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Chris Miller
Grand Master
Username: cjm51213

Post Number: 330
Registered: 5-2013
Posted on Friday, 06 February, 2015 - 07:14 am:   Edit PostDelete PostView Post/Check IP

Hi Folks,

My horn on my '72 stops working about half the time, and this is a result of low voltage. I am unfamiliar enough with the system that debugging will be error-prone and upgrading is probably less of a problem. I'm thinking it is probably a lot easier to install a contemporary alternator and then by-pass the existing external Lucas voltage regulator. A modern alternator will have an integral voltage regulator and rectifying diodes.

Assuming this is true, is there a known contemporary alternator replacement, probably GM, part number? What are the characteristics I need in my replacement, or will all contemporaries generate the same voltage at different current levels? Is there any problem installing an alternator that generates more current than the stock unit?

Thanks for the help,

Chris.
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Jan Forrest
Grand Master
Username: got_one

Post Number: 759
Registered: 1-2008
Posted on Friday, 06 February, 2015 - 07:56 pm:   Edit PostDelete PostView Post/Check IP

I've not availed myself of their services, but this site appears to have every RR/B alternator variant known to man.

And they're damned inexpensive!
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Chris Miller
Grand Master
Username: cjm51213

Post Number: 331
Registered: 5-2013
Posted on Saturday, 07 February, 2015 - 02:24 am:   Edit PostDelete PostView Post/Check IP

Seriously? 220 Amps? OMG, what would require that kind of current?
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Brian Vogel
Grand Master
Username: guyslp

Post Number: 1196
Registered: 6-2009
Posted on Saturday, 07 February, 2015 - 03:55 am:   Edit PostDelete PostView Post/Check IP

Chris, that single alternator is meant for the new Phantom. Given the amount of electrical equipment in these behemoths I'll bet they need every bit of that uumph. (And the price on that one is anything but inexpensive.)
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Chris Miller
Grand Master
Username: cjm51213

Post Number: 332
Registered: 5-2013
Posted on Saturday, 07 February, 2015 - 04:01 am:   Edit PostDelete PostView Post/Check IP

Hi Brian,

Whew! I was looking through various after-market alternators, and 170 Amps was the maximum I found, and they warned of improvements to the 12-volt battery lead -- larger than 4-gauge. So, that raises the question, what is the minimum required current output of a '72 shadow alternator? Can I live with 40? Do I need 80? 120?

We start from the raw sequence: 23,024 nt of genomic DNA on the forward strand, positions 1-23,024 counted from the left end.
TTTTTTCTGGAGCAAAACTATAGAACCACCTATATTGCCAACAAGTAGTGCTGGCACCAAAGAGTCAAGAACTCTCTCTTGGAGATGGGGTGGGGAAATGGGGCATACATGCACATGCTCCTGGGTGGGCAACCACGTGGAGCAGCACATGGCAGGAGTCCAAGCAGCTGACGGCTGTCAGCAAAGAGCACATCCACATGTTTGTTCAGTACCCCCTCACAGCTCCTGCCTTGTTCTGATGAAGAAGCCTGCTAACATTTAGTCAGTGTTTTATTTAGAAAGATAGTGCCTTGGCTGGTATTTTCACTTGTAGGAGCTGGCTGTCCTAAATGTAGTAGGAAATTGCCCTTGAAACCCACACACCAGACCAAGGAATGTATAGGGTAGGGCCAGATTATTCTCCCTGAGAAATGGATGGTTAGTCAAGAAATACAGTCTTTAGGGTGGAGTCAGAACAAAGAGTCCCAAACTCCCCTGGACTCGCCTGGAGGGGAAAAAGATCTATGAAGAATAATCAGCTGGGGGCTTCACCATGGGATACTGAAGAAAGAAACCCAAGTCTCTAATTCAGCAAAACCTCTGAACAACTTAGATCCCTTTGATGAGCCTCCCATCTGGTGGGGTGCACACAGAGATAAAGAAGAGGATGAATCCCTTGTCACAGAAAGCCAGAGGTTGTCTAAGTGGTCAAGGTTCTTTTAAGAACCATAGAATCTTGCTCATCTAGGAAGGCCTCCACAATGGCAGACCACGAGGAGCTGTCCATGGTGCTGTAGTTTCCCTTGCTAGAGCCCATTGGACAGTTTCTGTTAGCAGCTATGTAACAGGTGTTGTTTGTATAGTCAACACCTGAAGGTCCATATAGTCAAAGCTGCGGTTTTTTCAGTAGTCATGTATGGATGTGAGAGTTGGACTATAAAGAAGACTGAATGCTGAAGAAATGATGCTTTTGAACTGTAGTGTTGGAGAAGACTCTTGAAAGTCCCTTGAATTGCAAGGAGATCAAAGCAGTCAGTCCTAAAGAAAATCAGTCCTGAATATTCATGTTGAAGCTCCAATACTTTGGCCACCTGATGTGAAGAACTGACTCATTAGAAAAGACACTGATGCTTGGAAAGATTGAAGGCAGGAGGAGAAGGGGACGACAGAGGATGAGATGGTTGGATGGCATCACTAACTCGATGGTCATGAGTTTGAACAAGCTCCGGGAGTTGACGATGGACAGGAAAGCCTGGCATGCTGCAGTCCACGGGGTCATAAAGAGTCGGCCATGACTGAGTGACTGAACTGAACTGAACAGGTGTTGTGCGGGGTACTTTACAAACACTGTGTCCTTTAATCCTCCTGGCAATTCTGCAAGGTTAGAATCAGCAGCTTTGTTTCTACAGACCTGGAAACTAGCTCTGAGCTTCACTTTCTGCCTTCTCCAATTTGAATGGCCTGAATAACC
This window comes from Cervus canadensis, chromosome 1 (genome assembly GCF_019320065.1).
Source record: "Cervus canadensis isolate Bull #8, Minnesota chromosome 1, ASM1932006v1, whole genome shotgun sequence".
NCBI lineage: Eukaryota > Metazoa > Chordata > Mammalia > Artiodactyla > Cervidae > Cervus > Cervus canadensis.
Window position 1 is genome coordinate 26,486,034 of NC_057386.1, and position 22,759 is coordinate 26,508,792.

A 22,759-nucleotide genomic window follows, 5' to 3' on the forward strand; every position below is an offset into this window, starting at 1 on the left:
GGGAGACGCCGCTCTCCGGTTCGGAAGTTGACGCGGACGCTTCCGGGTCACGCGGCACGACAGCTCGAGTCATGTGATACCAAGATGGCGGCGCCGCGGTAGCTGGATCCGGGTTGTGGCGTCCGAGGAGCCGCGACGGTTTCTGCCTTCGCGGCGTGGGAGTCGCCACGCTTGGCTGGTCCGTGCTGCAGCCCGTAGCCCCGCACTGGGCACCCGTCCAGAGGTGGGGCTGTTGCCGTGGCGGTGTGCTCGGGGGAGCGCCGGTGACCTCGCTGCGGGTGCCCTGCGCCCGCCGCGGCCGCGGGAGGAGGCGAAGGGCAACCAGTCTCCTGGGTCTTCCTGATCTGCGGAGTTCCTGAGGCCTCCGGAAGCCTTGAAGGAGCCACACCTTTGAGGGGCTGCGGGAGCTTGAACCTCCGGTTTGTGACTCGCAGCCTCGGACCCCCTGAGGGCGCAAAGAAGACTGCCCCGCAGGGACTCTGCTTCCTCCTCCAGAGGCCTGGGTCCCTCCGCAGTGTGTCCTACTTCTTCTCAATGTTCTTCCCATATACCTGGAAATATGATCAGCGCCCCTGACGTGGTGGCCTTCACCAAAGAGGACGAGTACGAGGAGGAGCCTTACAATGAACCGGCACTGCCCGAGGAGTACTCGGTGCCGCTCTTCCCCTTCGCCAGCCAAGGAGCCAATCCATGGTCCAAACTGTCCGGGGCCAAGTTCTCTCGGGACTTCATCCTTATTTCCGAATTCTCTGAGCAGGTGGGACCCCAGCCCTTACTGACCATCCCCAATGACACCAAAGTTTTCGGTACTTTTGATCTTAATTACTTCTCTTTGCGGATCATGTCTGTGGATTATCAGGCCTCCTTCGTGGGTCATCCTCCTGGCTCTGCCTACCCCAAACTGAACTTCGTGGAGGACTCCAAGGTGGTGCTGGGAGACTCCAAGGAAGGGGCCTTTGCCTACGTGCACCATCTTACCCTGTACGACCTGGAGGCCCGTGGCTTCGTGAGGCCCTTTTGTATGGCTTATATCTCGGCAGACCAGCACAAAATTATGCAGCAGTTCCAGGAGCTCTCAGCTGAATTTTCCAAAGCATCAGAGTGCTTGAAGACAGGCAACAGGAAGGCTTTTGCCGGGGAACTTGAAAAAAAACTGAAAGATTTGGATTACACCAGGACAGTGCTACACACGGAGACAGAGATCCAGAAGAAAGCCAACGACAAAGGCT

Thanks for the help,

Chris.
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Geoff Wootton
Grand Master
Username: dounraey

Post Number: 632
Registered: 5-2012
Posted on Saturday, 07 February, 2015 - 05:08 am:   Edit PostDelete PostView Post/Check IP

Hi Chris

Why not disconnect the alternator and put an ammeter in series with the main battery terminal. Turn all the electrics on and that is your answer. It would be interesting to know the actual figure.

Geoff
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Geoff Wootton
Grand Master
Username: dounraey

Post Number: 633
Registered: 5-2012
Posted on Saturday, 07 February, 2015 - 05:22 am:   Edit PostDelete PostView Post/Check IP

Chris

At 3000 rpm under full load (all electrical items turned on) a reading from an ammeter in series with the positive terminal of the alternator should give 53 amps - page M26 of the SY1 manual.

Geoff
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Chris Miller
Grand Master
Username: cjm51213

Post Number: 333
Registered: 5-2013
Posted on Saturday, 07 February, 2015 - 05:25 am:   Edit PostDelete PostView Post/Check IP

Hi Geoff,

That's a pretty good idea. I think my most capable meter, HP 974, is only good to 10 Amps, and that's not good enough. I need to borrow a more capable meter...

I can turn on the ventilation fan, the rear window defrost, the radio and the lights, but I need someone to run the windows up and down and click the central locking system on and off. I need to borrow some kids...
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Geoff Wootton
Grand Master
Username: dounraey

Post Number: 634
Registered: 5-2012
Posted on Saturday, 07 February, 2015 - 05:27 am:   Edit PostDelete PostView Post/Check IP

Chris

Another point to remember is to make sure the alternator is rated at about twice the expected max load. Otherwise it will be running at full output whenever all or most of the electrics are on.

Geoff

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